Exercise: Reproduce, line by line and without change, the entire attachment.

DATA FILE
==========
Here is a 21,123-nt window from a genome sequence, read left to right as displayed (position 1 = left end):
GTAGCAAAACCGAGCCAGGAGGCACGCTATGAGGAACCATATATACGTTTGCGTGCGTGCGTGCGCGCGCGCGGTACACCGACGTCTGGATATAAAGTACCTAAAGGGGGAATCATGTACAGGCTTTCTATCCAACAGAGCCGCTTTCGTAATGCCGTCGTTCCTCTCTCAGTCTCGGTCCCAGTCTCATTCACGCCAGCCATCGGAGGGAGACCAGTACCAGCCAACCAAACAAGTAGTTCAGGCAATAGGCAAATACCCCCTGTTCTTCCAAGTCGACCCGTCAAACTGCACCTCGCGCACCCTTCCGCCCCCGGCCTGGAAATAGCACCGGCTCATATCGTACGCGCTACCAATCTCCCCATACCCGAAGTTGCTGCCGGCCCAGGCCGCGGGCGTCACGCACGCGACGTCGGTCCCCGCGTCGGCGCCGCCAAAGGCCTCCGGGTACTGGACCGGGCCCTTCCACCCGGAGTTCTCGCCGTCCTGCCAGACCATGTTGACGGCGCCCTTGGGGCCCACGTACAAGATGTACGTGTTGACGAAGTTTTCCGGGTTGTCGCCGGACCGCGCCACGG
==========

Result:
Here is a 21,123-nt window from a genome sequence, read left to right as displayed (position 1 = left end):
GTAGCAAAACCGAGCCAGGAGGCACGCTATGAGGAACCATATATACGTTTGCGTGCGTGCGTGCGCGCGCGCGGTACACCGACGTCTGGATATAAAGTACCTAAAGGGGGAATCATGTACAGGCTTTCTATCCAACAGAGCCGCTTTCGTAATGCCGTCGTTCCTCTCTCAGTCTCGGTCCCAGTCTCATTCACGCCAGCCATCGGAGGGAGACCAGTACCAGCCAACCAAACAAGTAGTTCAGGCAATAGGCAAATACCCCCTGTTCTTCCAAGTCGACCCGTCAAACTGCACCTCGCGCACCCTTCCGCCCCCGGCCTGGAAATAGCACCGGCTCATATCGTACGCGCTACCAATCTCCCCATACCCGAAGTTGCTGCCGGCCCAGGCCGCGGGCGTCACGCACGCGACGTCGGTCCCCGCGTCGGCGCCGCCAAAGGCCTCCGGGTACTGGACCGGGCCCTTCCACCCGGAGTTCTCGCCGTCCTGCCAGACCATGTTGACGGCGCCCTTGGGGCCCACGTACAAGATGTACGTGTTGACGAAGTTTTCCGGGTTGTCGCCGGACCGCGCCACGG